With the rapidly increasing interest in the types of supply chain risk that a Software Bill of Materials helps address, SPDX is gaining broader attention and urgency. FossID (now part of Snyk) has been using SPDX from the start as part of both software component analysis and for open source license audits. Snyk is stepping up its involvement too, already contributing to efforts to expand the use cases for SPDX by building tools to test out the draft work on vulnerability profiles in SPDX v3.0.

Gareth Rushgrove, Vice President of Products, Snyk

For more information on OpenChain: https://www.openchainproject.org/

For more information on SPDX: https://spdx.dev/

References:

The post What is an SBOM? appeared first on Linux Foundation.

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Adoption of a “COVID-19 Vaccine Required” Approach for our Fall 2021 Event Line-up

After careful consideration, we have decided that the safest course of action for returning to in-person events this fall is to take a “COVID-19 vaccine required” approach to participating in-person. Events that will be taking this approach include:

Open Source Summit + Embedded Linux Conference (and co-located events), Sept 27-30, Seattle, WAOSPOCon, Sept 27-29, Seattle, WALinux Security Summit, Sept 27-29, Seattle, WAOpen Source Strategy Forum, Oct 4-5, London, UKOSPOCon Europe, Oct 6, London, UKOpen Networking & Edge Summit + Kubernetes on Edge Day, Oct 11-12, Los Angeles, CAKubeCon + CloudNativeCon (and co-located events), Oct 11-15, Los Angeles, CAThe Linux Foundation Member Summit, Nov 2-4, Napa, CAOpen Source Strategy Forum, Nov 9-10, New York, NY

We are still evaluating whether to keep this requirement in place for events in December and beyond. We will share more information once we have an update.

Proof of full COVID-19 vaccination will be required to attend any of the events listed above. A person is considered fully vaccinated 2 weeks after the second dose of a two-dose series, or two weeks after a single dose of a one-dose vaccine.

Vaccination proof will be collected via a digitally secure vaccine verification application that will protect attendee data in accordance with EU GDPR, California CCPA, and US HIPAA regulations. Further details on the app we will be using, health and safety protocols that will be in place onsite at the events, and a full list of accepted vaccines will be added to individual event websites in the coming months.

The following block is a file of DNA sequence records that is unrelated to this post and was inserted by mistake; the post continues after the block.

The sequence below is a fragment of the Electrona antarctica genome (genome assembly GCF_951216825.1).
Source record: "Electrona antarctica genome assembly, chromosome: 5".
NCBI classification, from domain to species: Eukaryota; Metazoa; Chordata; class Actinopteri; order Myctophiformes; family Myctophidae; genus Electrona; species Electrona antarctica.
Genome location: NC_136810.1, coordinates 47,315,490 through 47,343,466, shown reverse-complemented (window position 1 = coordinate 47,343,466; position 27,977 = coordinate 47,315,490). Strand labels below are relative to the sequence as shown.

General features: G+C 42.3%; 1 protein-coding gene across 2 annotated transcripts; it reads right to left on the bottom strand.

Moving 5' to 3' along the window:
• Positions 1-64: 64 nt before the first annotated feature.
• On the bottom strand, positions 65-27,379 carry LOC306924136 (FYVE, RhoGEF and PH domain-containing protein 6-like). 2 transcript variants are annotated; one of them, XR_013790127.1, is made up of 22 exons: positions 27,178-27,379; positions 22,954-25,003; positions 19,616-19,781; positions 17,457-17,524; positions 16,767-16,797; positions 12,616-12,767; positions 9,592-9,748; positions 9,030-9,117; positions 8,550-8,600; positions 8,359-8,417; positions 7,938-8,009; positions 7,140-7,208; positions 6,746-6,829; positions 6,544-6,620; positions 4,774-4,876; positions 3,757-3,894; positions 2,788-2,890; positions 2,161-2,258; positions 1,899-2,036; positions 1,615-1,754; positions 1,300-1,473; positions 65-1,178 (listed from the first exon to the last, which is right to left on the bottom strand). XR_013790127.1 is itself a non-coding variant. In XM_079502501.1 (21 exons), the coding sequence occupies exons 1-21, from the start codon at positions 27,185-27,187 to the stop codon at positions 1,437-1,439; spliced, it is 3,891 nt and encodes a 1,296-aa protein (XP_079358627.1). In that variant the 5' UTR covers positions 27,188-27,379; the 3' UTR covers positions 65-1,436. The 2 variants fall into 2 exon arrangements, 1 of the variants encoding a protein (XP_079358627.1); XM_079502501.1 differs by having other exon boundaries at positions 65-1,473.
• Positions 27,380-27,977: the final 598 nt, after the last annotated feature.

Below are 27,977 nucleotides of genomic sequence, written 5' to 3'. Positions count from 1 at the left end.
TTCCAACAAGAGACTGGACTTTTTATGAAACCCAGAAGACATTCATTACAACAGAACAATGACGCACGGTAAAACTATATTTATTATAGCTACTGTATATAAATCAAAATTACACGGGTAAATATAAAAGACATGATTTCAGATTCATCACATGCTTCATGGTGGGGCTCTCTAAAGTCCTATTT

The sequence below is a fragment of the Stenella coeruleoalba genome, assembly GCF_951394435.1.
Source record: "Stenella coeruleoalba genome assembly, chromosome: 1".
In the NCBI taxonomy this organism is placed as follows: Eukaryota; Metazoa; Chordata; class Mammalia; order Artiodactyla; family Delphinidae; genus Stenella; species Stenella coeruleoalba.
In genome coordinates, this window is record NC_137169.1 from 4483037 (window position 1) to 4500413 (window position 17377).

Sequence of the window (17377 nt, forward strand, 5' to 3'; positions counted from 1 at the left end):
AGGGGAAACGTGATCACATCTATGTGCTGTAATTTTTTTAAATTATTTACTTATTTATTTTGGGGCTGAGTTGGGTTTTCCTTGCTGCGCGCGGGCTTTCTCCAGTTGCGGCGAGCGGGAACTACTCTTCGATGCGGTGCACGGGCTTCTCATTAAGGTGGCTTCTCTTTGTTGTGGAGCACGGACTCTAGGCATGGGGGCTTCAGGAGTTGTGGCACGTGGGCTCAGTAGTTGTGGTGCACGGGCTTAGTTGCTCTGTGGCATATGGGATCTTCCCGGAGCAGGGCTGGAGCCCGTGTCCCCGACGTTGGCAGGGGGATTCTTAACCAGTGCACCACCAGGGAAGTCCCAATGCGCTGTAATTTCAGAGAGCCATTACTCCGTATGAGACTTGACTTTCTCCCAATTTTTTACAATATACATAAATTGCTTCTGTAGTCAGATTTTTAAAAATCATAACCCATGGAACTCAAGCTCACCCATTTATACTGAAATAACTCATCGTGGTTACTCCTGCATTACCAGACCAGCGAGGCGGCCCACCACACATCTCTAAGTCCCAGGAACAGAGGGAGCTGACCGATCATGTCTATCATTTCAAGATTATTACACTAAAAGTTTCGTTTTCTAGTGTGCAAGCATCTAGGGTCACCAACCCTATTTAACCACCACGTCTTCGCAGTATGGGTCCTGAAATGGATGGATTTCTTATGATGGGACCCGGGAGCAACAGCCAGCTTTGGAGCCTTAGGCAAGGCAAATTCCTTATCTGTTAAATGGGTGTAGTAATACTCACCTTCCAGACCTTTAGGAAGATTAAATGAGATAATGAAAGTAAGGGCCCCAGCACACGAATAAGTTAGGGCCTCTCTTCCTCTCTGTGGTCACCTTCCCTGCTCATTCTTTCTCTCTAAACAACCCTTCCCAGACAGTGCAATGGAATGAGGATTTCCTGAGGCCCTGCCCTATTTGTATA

While this has been a difficult decision to make, the health and safety of our community and our attendees are of the utmost importance to us. Mandating vaccines will help infuse confidence and alleviate concerns that some may still have about attending an event in person. Additionally, it helps us keep our community members safe who have not yet been able to get vaccinated or who are unable to get vaccinated. 

This decision also allows us to be more flexible in pivoting with potential changes in guidelines that venues and municipalities may make as organizations and attendees return to in person events. Finally, it will allow for a more comprehensive event experience onsite by offering more flexibility in the structure of the event.

For those that are unable to attend in-person, all of our Fall 2021 events will have a digital component that anyone can participate in virtually. Please visit individual event websites for more information on the virtual aspect of each event.

We hope everyone continues to stay safe, and we look forward to seeing you, either in person or virtually, this fall. 

The Linux Foundation

FAQ

Q:If I’ve already tested positive for COVID-19, do I still need to show proof of COVID-19 vaccination to attend in person? 

A: Yes, you will still need to show proof of COVID-19 vaccination to attend in-person.

Q: Are there any special circumstances in which you will accept a negative COVID-19 test instead of proof of a COVID-19 vaccination?